The instructions for resetting your SMC depend on three things:

  • Does your device have a disposable battery?
  • Does your device have a congenital battery?
  • Does your device just run off power from the wall?

:

  1. Shut down the computer (again, full-on off here)
  2. Disconnect the MagSafe plug from the machine
  3. Remove the battery
  4. Press the power button for 5 abnormal and release
  5. Put the array back in and reconnect the MagSafe cord
  6. Turn your apparatus back on with the power button

:

  1. Turn off your apparatus (really, you knew this was coming at step one)
  2. Keep the power adapter plugged in.
  3. Press at the same time shift-option-control (on the left side of the machine) and the power button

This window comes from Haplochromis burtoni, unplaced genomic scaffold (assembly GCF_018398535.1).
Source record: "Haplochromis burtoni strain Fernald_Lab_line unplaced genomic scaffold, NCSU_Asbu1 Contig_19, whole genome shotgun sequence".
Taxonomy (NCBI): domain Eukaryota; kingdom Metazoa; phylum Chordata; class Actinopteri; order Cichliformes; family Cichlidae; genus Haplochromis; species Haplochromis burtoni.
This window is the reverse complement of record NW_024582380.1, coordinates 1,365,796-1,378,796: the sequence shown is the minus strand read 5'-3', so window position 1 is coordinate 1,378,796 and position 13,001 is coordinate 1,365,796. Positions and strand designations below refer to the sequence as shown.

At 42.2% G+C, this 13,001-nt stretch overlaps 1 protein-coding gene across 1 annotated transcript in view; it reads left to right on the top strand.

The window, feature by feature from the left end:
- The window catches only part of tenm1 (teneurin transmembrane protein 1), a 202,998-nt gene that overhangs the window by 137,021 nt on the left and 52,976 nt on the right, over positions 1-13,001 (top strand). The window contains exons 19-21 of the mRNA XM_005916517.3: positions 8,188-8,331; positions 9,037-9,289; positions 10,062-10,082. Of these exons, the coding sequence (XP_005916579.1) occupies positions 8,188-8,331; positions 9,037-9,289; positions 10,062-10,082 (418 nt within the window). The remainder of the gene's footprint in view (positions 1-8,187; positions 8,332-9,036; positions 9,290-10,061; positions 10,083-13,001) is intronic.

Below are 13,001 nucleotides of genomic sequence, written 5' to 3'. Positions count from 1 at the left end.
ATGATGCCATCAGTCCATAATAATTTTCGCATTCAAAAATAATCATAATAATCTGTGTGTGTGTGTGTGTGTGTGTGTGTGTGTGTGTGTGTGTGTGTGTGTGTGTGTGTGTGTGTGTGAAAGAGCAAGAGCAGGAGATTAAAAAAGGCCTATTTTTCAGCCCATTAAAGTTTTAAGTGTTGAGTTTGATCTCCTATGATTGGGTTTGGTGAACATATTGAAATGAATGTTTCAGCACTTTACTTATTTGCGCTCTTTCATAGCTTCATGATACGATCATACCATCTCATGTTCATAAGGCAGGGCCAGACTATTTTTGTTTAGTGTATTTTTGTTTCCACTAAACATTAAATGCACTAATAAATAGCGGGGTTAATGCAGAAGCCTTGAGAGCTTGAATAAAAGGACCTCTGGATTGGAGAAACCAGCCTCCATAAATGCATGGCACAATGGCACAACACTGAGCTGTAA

4. Let go
  5. Turn your apparatus back on with the power button.

Note that you keep the power supply plugged in for MacBooks that have the congenital array and out for MacBooks where you can pull the array out.

  1. Shut the apparatus down
  2. Unplug it from the power
  3. Press and hold the power button for 5 seconds
  4. Plug it back in and turn it on.

That’s it. Really. Lots of steps for article that will take, oh, 10 abnormal to do. However resetting the PRAM and SMC are often not only the cure for Mac wonkiness, but also the band-aid to problems with AirPort, batteries, and power.

Now, remember…just back up that Mac so when it  start having a bad day you’re not in an complete panic.